A “highly successful” program that pairs mental health and substance-use counselors with Bangor police officers will continue on — and might expand — despite losing its grant funding, the police chief said.
At the start of 2017, the department received a $121,502 state grant to create an 18-month program that placed an Acadia Hospital substance-use case worker in the cruisers patrol cops — a move that came in response to the rise of drug-related crisis calls in Bangor. The department has since added a second case worker to focus on mental health calls.
But last year, the Legislature did not renew funding for the Substance Abuse Assistance Grant, which meant the city had until June 2018 to come up with alternative funding. Unable to find another grant, the department will dip into its own budget to continue the program because it’s proven helpful to officers, Bangor police Chief Mark Hathaway said.
“The value of the program is such that we have included it in the police department budget for the coming year,” he said.
Police say they have dealt with a steadily increasing number of 911 calls related to drug addiction, mental health crises and drug overdoses. When caseworker Andrea Carver — whose position had been funded through the program — started riding along with police 18 months ago, police praised her expertise in handling people in crisis as well as her familiarity with the network of resources available to people in crisis.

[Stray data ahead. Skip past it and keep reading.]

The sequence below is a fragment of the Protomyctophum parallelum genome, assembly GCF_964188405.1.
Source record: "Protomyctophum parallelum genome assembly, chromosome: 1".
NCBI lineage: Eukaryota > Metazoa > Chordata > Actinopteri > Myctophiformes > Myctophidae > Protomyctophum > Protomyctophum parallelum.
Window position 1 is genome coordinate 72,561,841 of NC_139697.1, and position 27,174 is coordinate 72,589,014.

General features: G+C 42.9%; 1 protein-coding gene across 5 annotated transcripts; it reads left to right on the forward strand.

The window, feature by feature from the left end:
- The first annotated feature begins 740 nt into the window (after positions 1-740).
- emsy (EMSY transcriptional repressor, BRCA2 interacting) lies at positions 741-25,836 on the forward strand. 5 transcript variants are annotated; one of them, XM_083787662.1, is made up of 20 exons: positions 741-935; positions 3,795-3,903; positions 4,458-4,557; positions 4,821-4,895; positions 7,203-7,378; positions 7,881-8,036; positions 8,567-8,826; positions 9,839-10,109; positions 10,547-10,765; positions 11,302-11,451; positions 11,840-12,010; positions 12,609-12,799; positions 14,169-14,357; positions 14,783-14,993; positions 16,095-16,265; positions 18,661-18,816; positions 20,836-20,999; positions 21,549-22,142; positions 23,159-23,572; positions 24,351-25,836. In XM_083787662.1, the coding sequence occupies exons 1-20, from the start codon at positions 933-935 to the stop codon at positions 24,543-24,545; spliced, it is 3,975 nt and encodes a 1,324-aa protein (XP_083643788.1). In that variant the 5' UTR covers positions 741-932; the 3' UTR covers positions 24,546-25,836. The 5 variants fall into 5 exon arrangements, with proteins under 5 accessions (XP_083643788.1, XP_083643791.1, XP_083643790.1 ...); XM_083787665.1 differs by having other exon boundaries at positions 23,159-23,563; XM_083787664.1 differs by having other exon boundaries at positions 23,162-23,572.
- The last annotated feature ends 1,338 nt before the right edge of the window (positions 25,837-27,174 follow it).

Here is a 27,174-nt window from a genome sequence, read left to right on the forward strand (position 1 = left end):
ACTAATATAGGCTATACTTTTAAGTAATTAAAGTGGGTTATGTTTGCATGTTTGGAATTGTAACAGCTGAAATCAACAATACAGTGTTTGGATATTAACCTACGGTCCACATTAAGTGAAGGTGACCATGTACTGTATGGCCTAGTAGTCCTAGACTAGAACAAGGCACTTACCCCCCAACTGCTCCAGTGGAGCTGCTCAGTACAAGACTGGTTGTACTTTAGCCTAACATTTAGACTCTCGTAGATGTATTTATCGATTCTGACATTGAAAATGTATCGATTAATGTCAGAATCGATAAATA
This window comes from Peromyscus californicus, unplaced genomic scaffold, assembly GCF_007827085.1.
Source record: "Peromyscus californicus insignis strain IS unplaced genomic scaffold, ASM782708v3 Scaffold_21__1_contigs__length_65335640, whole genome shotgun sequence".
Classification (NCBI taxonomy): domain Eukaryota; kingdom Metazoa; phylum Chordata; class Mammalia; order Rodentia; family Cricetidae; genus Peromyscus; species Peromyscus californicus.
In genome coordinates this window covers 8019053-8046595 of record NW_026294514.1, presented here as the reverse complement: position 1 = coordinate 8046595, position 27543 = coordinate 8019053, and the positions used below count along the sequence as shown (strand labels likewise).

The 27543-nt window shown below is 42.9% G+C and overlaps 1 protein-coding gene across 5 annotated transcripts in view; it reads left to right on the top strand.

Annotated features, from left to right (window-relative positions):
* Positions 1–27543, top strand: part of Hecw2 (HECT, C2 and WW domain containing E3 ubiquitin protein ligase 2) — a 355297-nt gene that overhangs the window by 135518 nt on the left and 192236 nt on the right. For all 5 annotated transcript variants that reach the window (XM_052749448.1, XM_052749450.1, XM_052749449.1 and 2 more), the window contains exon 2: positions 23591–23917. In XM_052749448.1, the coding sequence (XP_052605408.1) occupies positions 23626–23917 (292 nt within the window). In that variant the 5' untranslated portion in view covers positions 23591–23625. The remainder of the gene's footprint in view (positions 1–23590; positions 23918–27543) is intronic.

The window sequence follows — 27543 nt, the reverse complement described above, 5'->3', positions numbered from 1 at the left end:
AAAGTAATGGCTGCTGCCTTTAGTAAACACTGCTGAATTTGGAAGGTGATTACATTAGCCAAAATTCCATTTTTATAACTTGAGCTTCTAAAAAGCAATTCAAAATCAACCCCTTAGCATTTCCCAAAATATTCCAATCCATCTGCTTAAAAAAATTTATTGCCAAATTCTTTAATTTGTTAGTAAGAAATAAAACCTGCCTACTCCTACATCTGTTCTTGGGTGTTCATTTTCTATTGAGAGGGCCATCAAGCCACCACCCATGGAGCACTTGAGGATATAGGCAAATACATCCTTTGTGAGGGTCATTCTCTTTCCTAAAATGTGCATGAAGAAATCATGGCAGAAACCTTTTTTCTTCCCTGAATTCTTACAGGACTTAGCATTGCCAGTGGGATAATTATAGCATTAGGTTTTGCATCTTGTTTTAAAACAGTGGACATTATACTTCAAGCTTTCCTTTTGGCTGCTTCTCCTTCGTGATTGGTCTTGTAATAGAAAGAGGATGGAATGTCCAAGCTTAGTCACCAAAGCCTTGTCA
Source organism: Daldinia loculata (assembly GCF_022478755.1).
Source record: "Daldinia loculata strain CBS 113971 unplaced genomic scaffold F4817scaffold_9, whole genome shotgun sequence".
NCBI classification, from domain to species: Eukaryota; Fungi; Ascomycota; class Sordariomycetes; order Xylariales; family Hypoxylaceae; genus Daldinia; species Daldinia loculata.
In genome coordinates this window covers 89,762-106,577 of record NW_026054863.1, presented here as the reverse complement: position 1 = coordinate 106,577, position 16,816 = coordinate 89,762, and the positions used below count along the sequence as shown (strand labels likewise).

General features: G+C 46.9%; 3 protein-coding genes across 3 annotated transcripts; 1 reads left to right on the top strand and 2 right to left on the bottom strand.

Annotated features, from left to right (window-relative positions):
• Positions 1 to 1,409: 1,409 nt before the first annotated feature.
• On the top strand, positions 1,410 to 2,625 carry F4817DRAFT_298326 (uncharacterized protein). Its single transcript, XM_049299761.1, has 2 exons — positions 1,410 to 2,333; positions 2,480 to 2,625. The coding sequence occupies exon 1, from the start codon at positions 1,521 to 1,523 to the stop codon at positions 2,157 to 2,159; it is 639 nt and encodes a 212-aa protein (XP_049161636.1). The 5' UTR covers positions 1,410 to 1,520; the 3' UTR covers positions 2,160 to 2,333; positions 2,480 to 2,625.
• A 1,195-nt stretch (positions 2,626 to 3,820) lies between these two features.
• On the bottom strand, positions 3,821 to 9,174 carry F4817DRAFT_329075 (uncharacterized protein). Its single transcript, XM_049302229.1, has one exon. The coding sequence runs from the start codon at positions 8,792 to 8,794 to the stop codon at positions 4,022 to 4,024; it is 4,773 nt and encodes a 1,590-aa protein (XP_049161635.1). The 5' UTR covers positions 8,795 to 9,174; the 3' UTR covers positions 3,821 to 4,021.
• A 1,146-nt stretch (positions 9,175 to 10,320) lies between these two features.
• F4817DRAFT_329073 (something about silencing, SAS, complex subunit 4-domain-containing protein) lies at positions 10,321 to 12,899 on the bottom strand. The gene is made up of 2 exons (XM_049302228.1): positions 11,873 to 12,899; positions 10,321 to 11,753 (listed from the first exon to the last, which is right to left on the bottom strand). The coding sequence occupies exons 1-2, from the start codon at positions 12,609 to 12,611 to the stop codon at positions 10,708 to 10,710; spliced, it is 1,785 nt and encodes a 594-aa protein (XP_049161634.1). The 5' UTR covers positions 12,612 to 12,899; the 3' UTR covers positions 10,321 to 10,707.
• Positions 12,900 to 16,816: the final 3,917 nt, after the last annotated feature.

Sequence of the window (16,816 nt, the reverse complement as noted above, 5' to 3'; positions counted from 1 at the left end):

“The chief was always saying, we’ll work it out,” Carver said, when she learned the grant funding her role wouldn’t continue.
Hathaway said the department will pursue other grant funding sources to keep the program going after the next fiscal year. That plan might include expanding it.
“In fact, we’re talking about a third position,” Hathaway told the Bangor City Council’s Government Operations Committee on Monday, although he noted that plan was in its infancy. “We do see a need for a third position.”
Follow the Bangor Daily News on Facebook for the latest Maine news.